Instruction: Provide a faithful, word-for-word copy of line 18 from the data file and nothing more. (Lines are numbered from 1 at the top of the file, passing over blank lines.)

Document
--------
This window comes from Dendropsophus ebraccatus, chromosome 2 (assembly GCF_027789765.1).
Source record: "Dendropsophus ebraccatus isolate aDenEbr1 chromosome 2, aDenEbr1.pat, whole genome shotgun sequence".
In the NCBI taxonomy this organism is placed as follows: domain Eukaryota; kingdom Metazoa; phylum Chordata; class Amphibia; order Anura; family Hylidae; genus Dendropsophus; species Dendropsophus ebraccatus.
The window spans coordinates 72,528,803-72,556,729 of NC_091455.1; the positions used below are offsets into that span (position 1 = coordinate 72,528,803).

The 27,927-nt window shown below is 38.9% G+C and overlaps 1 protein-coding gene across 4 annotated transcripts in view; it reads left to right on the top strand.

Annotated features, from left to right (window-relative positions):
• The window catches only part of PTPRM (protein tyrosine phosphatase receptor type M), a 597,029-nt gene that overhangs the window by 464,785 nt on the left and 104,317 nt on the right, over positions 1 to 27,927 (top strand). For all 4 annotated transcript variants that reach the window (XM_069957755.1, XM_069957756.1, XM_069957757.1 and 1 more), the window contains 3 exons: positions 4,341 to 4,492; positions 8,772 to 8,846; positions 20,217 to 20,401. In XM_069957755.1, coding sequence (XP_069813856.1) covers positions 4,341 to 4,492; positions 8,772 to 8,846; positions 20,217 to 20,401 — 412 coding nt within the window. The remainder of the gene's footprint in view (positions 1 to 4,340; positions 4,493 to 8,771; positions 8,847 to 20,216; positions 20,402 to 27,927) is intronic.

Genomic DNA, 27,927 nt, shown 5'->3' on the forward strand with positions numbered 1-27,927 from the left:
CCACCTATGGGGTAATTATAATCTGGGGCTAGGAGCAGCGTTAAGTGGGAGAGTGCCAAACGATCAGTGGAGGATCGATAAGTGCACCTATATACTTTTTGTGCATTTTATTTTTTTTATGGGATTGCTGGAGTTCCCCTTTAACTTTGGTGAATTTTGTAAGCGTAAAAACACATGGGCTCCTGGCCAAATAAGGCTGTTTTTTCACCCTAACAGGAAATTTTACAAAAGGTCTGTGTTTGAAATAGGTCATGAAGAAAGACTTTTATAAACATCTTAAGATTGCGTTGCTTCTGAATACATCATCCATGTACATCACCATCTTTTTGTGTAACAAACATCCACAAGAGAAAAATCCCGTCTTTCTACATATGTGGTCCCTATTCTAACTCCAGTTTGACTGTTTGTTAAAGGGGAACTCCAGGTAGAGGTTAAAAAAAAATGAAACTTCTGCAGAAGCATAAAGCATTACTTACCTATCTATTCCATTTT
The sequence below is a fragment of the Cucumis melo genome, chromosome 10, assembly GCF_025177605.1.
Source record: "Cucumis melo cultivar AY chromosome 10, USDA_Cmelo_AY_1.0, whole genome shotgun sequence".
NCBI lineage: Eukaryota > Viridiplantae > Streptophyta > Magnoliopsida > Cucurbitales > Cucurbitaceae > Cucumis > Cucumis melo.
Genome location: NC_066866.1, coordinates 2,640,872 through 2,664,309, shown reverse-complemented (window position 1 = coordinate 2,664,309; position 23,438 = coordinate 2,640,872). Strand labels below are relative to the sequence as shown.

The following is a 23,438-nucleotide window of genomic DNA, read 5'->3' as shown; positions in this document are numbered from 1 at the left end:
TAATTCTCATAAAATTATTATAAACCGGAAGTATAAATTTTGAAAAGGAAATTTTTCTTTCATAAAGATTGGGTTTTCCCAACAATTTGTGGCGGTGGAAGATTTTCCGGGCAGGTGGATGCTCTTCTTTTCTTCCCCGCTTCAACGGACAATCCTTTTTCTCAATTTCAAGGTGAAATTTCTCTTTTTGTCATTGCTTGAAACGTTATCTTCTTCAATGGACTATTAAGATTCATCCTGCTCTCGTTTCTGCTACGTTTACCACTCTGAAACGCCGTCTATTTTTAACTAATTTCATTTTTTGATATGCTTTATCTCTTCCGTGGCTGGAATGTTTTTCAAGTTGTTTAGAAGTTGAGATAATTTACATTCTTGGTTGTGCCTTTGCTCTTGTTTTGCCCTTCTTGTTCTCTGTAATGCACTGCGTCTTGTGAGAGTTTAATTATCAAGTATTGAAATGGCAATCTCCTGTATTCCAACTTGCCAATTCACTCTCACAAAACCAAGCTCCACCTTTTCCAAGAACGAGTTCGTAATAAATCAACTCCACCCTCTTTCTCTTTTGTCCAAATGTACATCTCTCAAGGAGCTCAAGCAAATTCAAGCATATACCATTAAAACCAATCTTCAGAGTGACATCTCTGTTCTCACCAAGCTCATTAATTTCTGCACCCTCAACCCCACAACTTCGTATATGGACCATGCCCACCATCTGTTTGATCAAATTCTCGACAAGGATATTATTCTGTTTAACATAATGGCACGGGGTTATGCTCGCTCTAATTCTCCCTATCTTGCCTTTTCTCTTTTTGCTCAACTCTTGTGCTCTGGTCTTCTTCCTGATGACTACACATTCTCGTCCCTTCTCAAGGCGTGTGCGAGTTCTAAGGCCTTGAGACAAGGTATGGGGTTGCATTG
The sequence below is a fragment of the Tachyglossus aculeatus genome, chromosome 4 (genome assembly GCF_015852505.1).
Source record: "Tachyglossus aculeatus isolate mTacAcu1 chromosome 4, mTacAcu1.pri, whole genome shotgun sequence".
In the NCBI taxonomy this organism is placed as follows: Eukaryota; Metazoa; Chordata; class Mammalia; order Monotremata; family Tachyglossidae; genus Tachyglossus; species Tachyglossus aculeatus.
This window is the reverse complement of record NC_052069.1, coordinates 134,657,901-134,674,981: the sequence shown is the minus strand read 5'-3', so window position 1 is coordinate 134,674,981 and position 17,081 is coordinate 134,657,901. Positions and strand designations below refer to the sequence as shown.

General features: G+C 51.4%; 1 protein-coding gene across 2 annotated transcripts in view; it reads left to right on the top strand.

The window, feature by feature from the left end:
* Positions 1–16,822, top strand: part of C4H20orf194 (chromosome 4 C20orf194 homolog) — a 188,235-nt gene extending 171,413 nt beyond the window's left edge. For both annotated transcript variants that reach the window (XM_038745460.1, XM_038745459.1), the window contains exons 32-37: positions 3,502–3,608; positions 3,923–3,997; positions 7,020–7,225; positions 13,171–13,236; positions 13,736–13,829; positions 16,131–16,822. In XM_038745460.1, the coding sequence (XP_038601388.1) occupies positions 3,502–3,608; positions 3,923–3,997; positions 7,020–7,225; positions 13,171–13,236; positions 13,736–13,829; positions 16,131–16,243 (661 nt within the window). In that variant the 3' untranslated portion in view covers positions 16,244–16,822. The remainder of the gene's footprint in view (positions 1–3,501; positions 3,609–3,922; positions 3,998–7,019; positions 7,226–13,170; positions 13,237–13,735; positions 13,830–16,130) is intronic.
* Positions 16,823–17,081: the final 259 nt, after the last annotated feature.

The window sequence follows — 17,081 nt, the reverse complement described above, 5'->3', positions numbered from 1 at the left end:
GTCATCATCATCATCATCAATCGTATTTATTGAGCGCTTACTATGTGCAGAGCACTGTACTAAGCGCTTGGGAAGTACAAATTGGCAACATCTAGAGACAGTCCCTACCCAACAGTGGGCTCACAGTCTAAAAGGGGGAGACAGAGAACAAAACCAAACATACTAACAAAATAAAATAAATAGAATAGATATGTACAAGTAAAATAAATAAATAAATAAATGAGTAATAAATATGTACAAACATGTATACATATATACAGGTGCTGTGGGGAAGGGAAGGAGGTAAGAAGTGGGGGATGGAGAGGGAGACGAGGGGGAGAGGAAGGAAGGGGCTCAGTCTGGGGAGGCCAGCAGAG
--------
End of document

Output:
In the NCBI taxonomy this organism is placed as follows: Eukaryota; Metazoa; Chordata; class Mammalia; order Monotremata; family Tachyglossidae; genus Tachyglossus; species Tachyglossus aculeatus.